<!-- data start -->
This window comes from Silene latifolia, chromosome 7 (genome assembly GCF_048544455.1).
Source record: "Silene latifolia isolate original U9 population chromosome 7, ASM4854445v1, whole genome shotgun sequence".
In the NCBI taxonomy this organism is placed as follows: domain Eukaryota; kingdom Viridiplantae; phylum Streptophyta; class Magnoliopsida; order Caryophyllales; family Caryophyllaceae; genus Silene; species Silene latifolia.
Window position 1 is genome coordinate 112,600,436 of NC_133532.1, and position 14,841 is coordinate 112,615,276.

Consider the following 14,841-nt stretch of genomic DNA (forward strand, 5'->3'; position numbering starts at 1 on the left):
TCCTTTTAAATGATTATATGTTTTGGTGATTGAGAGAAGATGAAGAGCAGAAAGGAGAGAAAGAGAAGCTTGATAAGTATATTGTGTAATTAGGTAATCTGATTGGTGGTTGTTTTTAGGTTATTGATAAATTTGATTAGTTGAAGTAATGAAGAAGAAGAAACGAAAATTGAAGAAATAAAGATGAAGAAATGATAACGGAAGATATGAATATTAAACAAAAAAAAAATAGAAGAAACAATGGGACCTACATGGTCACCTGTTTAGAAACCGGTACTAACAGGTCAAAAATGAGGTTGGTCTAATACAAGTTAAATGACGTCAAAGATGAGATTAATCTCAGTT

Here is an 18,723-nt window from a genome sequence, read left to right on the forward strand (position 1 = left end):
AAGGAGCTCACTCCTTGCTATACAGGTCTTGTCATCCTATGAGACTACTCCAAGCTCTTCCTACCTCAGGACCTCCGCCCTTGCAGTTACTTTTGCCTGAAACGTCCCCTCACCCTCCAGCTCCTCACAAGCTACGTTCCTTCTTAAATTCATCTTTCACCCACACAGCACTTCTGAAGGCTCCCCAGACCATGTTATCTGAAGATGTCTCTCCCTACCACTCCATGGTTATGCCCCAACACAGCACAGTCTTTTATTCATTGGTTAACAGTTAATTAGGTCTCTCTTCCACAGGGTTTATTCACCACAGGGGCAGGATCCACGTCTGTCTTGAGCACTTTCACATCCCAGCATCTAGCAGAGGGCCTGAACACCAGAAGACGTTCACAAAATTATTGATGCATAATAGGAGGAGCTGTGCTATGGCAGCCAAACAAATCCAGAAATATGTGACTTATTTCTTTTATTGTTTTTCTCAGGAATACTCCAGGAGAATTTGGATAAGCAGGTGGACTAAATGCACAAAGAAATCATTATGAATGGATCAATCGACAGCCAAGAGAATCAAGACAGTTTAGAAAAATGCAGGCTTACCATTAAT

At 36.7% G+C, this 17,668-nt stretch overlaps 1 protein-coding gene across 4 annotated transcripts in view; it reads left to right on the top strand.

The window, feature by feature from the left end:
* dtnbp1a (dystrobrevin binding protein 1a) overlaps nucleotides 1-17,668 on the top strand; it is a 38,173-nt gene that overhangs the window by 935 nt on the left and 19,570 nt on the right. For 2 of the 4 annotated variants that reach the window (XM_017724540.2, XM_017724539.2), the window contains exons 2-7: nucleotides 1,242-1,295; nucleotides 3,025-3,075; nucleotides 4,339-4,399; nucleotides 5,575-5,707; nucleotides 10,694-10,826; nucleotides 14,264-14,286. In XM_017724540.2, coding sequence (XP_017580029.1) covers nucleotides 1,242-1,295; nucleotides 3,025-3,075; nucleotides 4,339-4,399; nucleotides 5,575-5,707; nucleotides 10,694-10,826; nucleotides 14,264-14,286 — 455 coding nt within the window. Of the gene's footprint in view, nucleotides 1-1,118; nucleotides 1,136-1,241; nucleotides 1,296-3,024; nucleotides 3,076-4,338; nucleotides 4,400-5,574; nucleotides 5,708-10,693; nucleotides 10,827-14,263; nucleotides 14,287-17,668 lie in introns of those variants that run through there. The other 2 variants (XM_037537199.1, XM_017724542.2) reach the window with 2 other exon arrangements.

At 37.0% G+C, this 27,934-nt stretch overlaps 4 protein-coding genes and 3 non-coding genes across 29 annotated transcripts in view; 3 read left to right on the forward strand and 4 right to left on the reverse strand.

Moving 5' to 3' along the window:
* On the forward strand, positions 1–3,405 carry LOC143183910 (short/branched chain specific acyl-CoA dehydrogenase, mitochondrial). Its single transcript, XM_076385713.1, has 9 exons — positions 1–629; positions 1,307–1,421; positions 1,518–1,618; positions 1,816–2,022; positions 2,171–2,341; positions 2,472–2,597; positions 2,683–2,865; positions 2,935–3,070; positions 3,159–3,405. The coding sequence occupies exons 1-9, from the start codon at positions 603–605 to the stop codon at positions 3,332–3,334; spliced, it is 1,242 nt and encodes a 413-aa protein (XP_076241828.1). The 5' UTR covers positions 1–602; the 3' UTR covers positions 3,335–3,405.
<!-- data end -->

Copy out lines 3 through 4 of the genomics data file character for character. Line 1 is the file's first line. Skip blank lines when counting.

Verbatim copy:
In the NCBI taxonomy this organism is placed as follows: domain Eukaryota; kingdom Viridiplantae; phylum Streptophyta; class Magnoliopsida; order Caryophyllales; family Caryophyllaceae; genus Silene; species Silene latifolia.
Window position 1 is genome coordinate 112,600,436 of NC_133532.1, and position 14,841 is coordinate 112,615,276.